“In hindsight, it seems unlikely that they were ever going to get along, personally or intellectually. Hume was a combination of reason, doubt and scepticism. Rousseau was a creature of feeling, alienation, imagination and certainty. While Hume's outlook was unadventurous and temperate, Rousseau was by instinct rebellious; Hume was an optimist, Rousseau a pessimist; Hume gregarious, Rousseau a loner. Hume was disposed to compromise, Rousseau to confrontation. In style, Rousseau revelled in paradox; Hume revered clarity. Rousseau's language was pyrotechnical and emotional, Hume's straightforward and dispassionate. JYT Greig wrote in his 1931 biography of Hume, "The annals of literature seldom furnish us with two contemporary writers of the first rank, both called philosophers, who cancel one another out with almost mathematical precision."

While they may be described now as thinkers in "the Age of Enlightenment", how far "Enlightenment" covers a common national experience or meaning is a matter of vigorous dispute. A particular reading of French history tends to shape the general idea of "the Enlightenment" as, broadly, the French philosophes ' belief that the application of critical reason to received traditions and structures would bring human advancement. The dominating Enlightenment narrative becomes a small and easily identifiable group of brilliant people, a central activity, the Encyclopedie ; the sweetness of the salons balanced by the risk of imprisonment, the focus on reason, and the whole enterprise terminating in the guillotine.”

The chain of opposing characteristics loops about itself a bit – rebellious, certain, pessimistic, paradoxical – and Hume revering clarity is a bit of a twist – in fact, it is a bit of a twist to oppose the clear and the paradoxical, given the way empiricism proceeded by ‘problems’ like the Molyneaux cube.

Hume’s little brochure on the matter can be found here.

And this is from Hume’s correspondence:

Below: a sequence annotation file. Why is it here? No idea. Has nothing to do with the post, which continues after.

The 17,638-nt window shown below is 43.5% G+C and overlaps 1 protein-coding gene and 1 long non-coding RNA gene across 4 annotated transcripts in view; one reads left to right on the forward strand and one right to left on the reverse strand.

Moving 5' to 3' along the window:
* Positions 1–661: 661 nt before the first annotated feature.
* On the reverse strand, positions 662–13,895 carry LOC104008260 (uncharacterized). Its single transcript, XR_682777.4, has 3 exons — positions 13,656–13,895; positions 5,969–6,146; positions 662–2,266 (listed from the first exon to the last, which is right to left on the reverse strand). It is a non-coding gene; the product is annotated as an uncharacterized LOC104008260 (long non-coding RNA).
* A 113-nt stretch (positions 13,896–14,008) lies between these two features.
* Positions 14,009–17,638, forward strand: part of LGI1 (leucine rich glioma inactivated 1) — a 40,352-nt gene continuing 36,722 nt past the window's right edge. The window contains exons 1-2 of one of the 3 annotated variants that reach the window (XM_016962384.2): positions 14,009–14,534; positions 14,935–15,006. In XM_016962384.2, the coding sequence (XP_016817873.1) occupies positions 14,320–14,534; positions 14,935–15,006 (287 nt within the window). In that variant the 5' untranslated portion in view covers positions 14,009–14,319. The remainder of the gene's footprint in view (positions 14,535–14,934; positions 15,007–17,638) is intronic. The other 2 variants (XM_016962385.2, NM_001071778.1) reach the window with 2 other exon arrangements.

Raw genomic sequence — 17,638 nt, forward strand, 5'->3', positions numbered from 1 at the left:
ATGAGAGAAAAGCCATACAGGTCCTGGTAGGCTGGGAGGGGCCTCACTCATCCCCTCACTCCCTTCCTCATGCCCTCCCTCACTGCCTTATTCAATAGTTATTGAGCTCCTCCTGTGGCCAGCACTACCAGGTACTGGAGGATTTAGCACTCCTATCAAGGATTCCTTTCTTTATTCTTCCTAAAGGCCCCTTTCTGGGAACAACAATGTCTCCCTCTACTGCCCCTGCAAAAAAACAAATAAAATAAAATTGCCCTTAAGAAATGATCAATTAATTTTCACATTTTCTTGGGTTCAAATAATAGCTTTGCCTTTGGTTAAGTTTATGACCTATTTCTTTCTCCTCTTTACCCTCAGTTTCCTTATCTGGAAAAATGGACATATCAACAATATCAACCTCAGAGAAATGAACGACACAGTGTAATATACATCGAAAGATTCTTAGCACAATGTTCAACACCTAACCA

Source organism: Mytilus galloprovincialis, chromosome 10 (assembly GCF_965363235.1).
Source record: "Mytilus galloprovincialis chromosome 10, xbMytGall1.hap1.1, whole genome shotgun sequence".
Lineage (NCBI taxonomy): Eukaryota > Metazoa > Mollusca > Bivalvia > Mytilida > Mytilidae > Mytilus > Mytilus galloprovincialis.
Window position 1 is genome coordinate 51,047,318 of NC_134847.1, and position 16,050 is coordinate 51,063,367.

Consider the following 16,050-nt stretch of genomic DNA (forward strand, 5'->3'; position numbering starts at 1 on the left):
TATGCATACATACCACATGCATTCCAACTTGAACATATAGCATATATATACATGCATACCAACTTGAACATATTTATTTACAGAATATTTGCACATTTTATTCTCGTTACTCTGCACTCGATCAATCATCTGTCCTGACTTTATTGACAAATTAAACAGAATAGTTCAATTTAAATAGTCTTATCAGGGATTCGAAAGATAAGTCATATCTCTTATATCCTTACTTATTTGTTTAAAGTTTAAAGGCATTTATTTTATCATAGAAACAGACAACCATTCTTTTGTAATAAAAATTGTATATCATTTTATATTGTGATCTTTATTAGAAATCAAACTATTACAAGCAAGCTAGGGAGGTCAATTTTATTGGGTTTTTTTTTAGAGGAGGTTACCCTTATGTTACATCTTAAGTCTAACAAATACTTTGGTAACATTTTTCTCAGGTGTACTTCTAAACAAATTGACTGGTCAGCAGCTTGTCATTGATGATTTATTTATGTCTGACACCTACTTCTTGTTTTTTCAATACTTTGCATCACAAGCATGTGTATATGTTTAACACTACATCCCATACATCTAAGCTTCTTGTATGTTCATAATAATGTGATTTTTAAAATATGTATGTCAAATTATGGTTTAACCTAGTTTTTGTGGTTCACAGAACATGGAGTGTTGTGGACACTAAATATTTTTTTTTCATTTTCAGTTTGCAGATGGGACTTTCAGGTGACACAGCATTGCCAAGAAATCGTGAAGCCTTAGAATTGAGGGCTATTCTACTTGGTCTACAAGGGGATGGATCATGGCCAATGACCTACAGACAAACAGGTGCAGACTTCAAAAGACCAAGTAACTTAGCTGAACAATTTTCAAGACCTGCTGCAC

“You will see that the only possible alleviation of this man's crime is that he is entirely mad; and even then he will be allowed a dangerous and pernicious madman, and of the blackest and most atrocious mind. The King and Queen of England expressed a strong desire to see these papers, and I was obliged to put them into their hand. They read them with avidity, and entertain the same sentiments that must strike every one. The king's opinion confirms me in the resolution not to give them to the public, unless I be forced to it by some attack on the side of my adversary, which it will therefore be wisdom in him to avoid.' Private Corres. p. 210.
Rousseau to Lord Marischal.
'[Wooton] 7 Septembre. Il [Hume] a marché jusqu'ici dans les ténèbres, il s'est caché, mais maintenant il se montre à découvert. Il a rempli l'Angleterre, la France, les gazettes, l'Europe entière, de cris auxquels je ne sais que répondre, et d'injures dont je me croirais digne si je daignais les repousser.' Œuvres de Rousseau xxiv. 393.
Up until now, he has advanced in the shadows, hiding himself, but now he walks uncovered. He has filled England, France, the newspapers, and all of Europe with cries to which I can’t help but respond, and insults of which, if I deigned to push back against them, I would think myself justified.
And here’s Voltaire:
Voltaire to Damilaville.
'[Ferney] 15 Octobre. Il [Hume] prouve que Jean-Jacques est un maître fou, et un ingrat pétri d'un sot orgueil; mais je ne crois pas que ces vérités méritent d'etre publiées; il faut que les choses soient ou bien plaisantes, ou bien intéressantes pour que la presse s'en mêle…. Je pense que la publicité de cette querelle ne servirait qu'à faire tort à la philosophie. J'aurais donné une partie de mon bien pour que Rousseau eût été un homme sage; mais cela n'est pas dans sa nature; il n'y a pas moyen de faire un aigle d'un papillon: c'est assez, ce me semble, que tous les gens de lettres lui rendent justice, et d'ailleurs sa plus grande punition est d'être oublié.'

“He proves that Jean Jacques is a master fool, and an ingrate kneaded by the stupidest vanity; but I don’t think these are the kind of truths that need to be published; things have to be either more amusing or interesting than this for them to be mixed up in the newspapers. … I think that the news of this quarrel will only serve to make philosophy look bad. I would have given a good part of my property to have made Rousseau a wise man; but it isn’t in his nature; you can’t make an eagle out of butterfly. It is enough, I think, that all the gens de letters think that Hume is right. Besides, Rousseau’s greatest punishment will be to be forgotten.”